There are two indisputable truths about injectable neurotoxins; First, it’s clinically proven that looking your best boosts confidence and self-esteem. The old saying “when you look good, you feel good,” boasts some legitimate merit. Not to be confused with unhealthy self-obsession, looking vital and youthful adds a spring to our step and can enhance satisfaction in both our professional and personal lives.
Second, consumers largely associate neurotoxins with the brand name Botox. Manufactured by Allergen, Botox is the Kleenex, Google, Scotch Tape, Jacuzzi, and Q-Tip of aesthetic injections. However, Botox is one of four FDA-approved brands on the market, one of which, Xeomin, is what we are here to discuss and how you can try it for a fraction of the normal cost.
Like all neurotoxins, Xeomin is an injectable solution that temporarily blocks nerve receptors to the muscles. The effect lasts three to four months, at which time, additional injections to the desired area are necessary to keep the wrinkles from reforming. These areas are typically glabellar lines between the brows, forehead, and crow’s feet. These treatments have been widely popular for a couple of decades now with proven results that have been refined over time. People love it because it works. It’s also quick and mostly painless.
If all neurotoxins are equal, then what makes Xeomin so special? Well, the efficacy is clinically equivalent, but the properties of Xeomin are unique. The difference is XTRACT Technology™, a state-of-the-art manufacturing process that removes the unnecessary proteins and leaving just the active therapeutic components. And because purity is very popular these days, Though the proteins themselves are not harmful and immunity is rare, a very small number of patients can build up neutralizing antibodies against botulinum toxin and the ancillary proteins. This may cause the patient to require a higher dose. Xeomin may be less immunogenic than the other botulinum toxins.
Which leads us to the next question: What is Xeomin Challenge and why does it exist at all? Well, it started because someone had a great idea to bring a great product to a wider audience. For just $99, participants can receive 20 units of Xeomin in a chosen area. For anyone who has shopped around for neurotoxins, that is a steal. For more specifics, however, we spoke with Dr. Jay Park MD, the Medical Director for Xeomin Challenge.
Of course, the first thing we wanted to know is why the Xeomin Challenge started and how are they able to offer this to the public at such a low cost. The answer was surprisingly simple–to expand awareness to the public. “The goal of Xeomin Challenge is to find aesthetic early adopters,” says Park. “We consciously lowered the price offer, so that this is not an obstacle. We launched in Southern California, with many satellite locations throughout the USA.” According to Dr. Park, the project will continue provided the price can remain low and the demand high.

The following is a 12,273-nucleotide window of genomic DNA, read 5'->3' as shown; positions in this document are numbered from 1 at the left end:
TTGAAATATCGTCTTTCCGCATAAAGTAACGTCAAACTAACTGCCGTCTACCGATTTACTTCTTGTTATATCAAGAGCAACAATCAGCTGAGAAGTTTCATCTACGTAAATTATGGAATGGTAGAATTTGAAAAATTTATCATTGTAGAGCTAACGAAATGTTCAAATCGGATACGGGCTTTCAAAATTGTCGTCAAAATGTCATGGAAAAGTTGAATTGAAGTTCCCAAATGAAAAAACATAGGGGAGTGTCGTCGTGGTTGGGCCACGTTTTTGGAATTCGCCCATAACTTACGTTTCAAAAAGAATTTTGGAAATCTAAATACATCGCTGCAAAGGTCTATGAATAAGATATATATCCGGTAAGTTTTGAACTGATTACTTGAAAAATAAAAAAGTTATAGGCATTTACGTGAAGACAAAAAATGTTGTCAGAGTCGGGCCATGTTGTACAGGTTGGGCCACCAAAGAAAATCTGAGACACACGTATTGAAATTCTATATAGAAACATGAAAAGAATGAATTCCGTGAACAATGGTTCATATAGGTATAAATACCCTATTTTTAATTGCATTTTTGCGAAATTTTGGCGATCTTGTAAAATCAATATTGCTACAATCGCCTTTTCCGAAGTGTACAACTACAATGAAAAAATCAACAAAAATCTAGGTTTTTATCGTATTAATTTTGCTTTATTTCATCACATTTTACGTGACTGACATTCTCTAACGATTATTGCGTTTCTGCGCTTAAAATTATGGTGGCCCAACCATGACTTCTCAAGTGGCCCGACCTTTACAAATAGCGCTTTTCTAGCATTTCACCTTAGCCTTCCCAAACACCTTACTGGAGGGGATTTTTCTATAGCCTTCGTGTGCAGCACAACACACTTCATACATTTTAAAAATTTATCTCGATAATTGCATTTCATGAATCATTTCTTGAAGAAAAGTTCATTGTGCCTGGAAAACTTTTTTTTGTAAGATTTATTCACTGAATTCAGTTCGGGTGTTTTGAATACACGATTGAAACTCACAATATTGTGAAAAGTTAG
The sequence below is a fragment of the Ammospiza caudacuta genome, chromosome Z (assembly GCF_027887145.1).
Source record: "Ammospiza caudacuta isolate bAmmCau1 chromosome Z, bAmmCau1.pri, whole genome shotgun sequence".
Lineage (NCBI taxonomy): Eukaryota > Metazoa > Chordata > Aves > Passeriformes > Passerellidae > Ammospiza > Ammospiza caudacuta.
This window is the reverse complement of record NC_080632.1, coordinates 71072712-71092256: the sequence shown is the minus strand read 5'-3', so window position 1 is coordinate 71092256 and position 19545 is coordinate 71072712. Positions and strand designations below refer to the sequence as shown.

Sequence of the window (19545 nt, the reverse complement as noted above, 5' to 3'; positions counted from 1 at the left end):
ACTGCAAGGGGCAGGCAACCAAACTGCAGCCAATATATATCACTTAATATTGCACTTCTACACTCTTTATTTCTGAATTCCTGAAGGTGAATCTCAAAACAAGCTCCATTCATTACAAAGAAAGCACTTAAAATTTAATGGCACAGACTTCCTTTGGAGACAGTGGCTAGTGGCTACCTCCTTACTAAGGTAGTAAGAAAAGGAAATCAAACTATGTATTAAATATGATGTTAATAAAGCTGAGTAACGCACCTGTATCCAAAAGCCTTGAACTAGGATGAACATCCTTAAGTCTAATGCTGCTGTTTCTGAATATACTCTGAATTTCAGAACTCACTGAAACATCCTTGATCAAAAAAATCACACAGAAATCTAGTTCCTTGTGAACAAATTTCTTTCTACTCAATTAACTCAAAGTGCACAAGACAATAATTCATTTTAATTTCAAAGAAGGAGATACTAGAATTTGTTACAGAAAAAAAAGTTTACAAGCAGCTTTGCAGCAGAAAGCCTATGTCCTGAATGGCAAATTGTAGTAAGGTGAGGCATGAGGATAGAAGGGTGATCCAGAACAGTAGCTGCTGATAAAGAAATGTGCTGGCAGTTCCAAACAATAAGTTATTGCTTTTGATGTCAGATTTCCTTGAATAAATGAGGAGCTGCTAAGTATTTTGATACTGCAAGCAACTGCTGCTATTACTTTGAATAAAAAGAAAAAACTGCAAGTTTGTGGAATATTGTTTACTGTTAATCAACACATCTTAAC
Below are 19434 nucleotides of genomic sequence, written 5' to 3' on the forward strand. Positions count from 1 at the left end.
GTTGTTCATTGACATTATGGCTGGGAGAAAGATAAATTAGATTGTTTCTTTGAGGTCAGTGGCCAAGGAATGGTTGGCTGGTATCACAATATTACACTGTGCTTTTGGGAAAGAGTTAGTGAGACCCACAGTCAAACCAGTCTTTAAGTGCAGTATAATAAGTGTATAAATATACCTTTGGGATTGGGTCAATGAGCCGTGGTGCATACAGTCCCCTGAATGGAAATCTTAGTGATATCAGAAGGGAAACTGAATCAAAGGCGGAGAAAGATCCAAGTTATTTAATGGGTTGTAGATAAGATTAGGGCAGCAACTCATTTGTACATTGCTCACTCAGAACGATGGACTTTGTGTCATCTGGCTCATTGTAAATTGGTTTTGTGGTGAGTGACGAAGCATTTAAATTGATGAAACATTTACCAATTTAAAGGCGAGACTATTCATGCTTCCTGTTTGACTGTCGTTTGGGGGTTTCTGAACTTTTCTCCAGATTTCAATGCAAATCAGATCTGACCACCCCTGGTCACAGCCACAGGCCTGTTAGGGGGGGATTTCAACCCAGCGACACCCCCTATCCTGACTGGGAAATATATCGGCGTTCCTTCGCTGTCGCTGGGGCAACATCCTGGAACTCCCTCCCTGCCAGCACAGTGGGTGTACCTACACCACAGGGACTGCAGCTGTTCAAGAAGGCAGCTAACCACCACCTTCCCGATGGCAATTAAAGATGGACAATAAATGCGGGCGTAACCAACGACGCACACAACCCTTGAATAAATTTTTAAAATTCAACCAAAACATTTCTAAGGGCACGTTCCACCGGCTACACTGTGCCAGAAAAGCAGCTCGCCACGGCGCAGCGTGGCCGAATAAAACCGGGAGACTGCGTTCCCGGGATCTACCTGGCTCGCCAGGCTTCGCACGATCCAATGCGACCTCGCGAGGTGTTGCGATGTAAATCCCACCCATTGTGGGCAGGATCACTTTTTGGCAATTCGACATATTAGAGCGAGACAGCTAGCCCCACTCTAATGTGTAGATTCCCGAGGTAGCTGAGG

While Park agrees that the efficacy and safety of all four FDA-approved neurotoxins are identical, he believes the added (or extracted) purity of Xeomin is appealing to many consumers. “The biggest benefit of Xeomin is that its purification manufacturing process removes unnecessary proteins. I’ve had countless patients who told me that their Botox doesn’t last as long or doesn’t work any longer.”
How young one should begin neurotoxin injections as a preventative measure, though, is a matter not only of personal choice, but a lucid understanding of what is important and truly necessary. “Yes, there is a preventative benefit of starting earlier,” Park confirms. “What is that age? That’s up for debate. However, I want to send a message to our youth that anti-wrinkle injection is not at par with disease-preventing vaccines in a “preventative” category. You do not need preventative cosmetic procedures,” Dr. Park stresses. He also cautions patients to keep goals realistic and natural. Aesthetic enhancements can increase self-confidence and improve our appearance, but it is not a proxy to solve deeper issues. “There is a fine line between wanting to look your best and having body dysmorphic disorder,” he explains. “It is our responsibility as medical professionals to be conscious and to say no to someone that we suspect has an unhealthy obsession.”
As for what we can expect in the future, Dr. Park shares that there is a growing popularity among men for aesthetic injections. “There is the meme going around about ‘bro-tox.’ In our practice.” he muses. “There is a wide variety of men from the image-conscious types to “my partner dragged me in here.”
Most exciting, perhaps, is that fillers will be added to the program in the near future. “We are currently in discussion with FDA-approved dermal filler brands to launch a similar challenge, “Park confides. Stay tuned.